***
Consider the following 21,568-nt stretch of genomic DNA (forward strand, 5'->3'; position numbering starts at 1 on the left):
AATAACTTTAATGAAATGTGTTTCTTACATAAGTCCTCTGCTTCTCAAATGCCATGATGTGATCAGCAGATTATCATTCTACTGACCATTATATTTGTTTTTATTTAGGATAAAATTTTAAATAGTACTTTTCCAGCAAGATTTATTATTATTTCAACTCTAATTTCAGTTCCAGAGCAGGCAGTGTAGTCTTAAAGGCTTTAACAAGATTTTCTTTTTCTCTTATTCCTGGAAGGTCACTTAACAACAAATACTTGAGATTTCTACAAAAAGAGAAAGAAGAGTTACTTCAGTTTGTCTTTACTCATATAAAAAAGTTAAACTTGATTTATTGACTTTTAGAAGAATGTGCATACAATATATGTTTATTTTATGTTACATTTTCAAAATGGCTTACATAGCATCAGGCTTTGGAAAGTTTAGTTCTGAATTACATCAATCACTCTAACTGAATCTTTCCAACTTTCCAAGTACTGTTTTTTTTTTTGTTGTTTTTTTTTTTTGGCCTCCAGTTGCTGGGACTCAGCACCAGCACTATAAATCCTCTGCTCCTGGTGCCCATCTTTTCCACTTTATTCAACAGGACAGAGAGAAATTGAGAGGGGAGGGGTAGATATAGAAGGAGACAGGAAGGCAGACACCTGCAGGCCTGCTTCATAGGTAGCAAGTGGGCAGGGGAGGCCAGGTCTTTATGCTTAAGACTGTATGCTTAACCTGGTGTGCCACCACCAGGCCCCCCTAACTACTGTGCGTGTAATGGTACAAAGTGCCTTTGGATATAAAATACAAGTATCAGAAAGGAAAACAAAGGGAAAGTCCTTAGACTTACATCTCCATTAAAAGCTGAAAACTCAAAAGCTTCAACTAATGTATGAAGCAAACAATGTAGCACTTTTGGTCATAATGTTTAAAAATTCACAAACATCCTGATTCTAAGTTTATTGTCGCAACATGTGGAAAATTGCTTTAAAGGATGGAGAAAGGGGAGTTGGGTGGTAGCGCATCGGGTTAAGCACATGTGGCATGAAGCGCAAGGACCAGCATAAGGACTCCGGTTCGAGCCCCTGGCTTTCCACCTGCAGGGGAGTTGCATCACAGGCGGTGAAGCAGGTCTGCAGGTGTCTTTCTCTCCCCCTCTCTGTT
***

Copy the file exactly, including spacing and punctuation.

Consider the following 21,568-nt stretch of genomic DNA (forward strand, 5'->3'; position numbering starts at 1 on the left):
AATAACTTTAATGAAATGTGTTTCTTACATAAGTCCTCTGCTTCTCAAATGCCATGATGTGATCAGCAGATTATCATTCTACTGACCATTATATTTGTTTTTATTTAGGATAAAATTTTAAATAGTACTTTTCCAGCAAGATTTATTATTATTTCAACTCTAATTTCAGTTCCAGAGCAGGCAGTGTAGTCTTAAAGGCTTTAACAAGATTTTCTTTTTCTCTTATTCCTGGAAGGTCACTTAACAACAAATACTTGAGATTTCTACAAAAAGAGAAAGAAGAGTTACTTCAGTTTGTCTTTACTCATATAAAAAAGTTAAACTTGATTTATTGACTTTTAGAAGAATGTGCATACAATATATGTTTATTTTATGTTACATTTTCAAAATGGCTTACATAGCATCAGGCTTTGGAAAGTTTAGTTCTGAATTACATCAATCACTCTAACTGAATCTTTCCAACTTTCCAAGTACTGTTTTTTTTTTTGTTGTTTTTTTTTTTTGGCCTCCAGTTGCTGGGACTCAGCACCAGCACTATAAATCCTCTGCTCCTGGTGCCCATCTTTTCCACTTTATTCAACAGGACAGAGAGAAATTGAGAGGGGAGGGGTAGATATAGAAGGAGACAGGAAGGCAGACACCTGCAGGCCTGCTTCATAGGTAGCAAGTGGGCAGGGGAGGCCAGGTCTTTATGCTTAAGACTGTATGCTTAACCTGGTGTGCCACCACCAGGCCCCCCTAACTACTGTGCGTGTAATGGTACAAAGTGCCTTTGGATATAAAATACAAGTATCAGAAAGGAAAACAAAGGGAAAGTCCTTAGACTTACATCTCCATTAAAAGCTGAAAACTCAAAAGCTTCAACTAATGTATGAAGCAAACAATGTAGCACTTTTGGTCATAATGTTTAAAAATTCACAAACATCCTGATTCTAAGTTTATTGTCGCAACATGTGGAAAATTGCTTTAAAGGATGGAGAAAGGGGAGTTGGGTGGTAGCGCATCGGGTTAAGCACATGTGGCATGAAGCGCAAGGACCAGCATAAGGACTCCGGTTCGAGCCCCTGGCTTTCCACCTGCAGGGGAGTTGCATCACAGGCGGTGAAGCAGGTCTGCAGGTGTCTTTCTCTCCCCCTCTCTGTT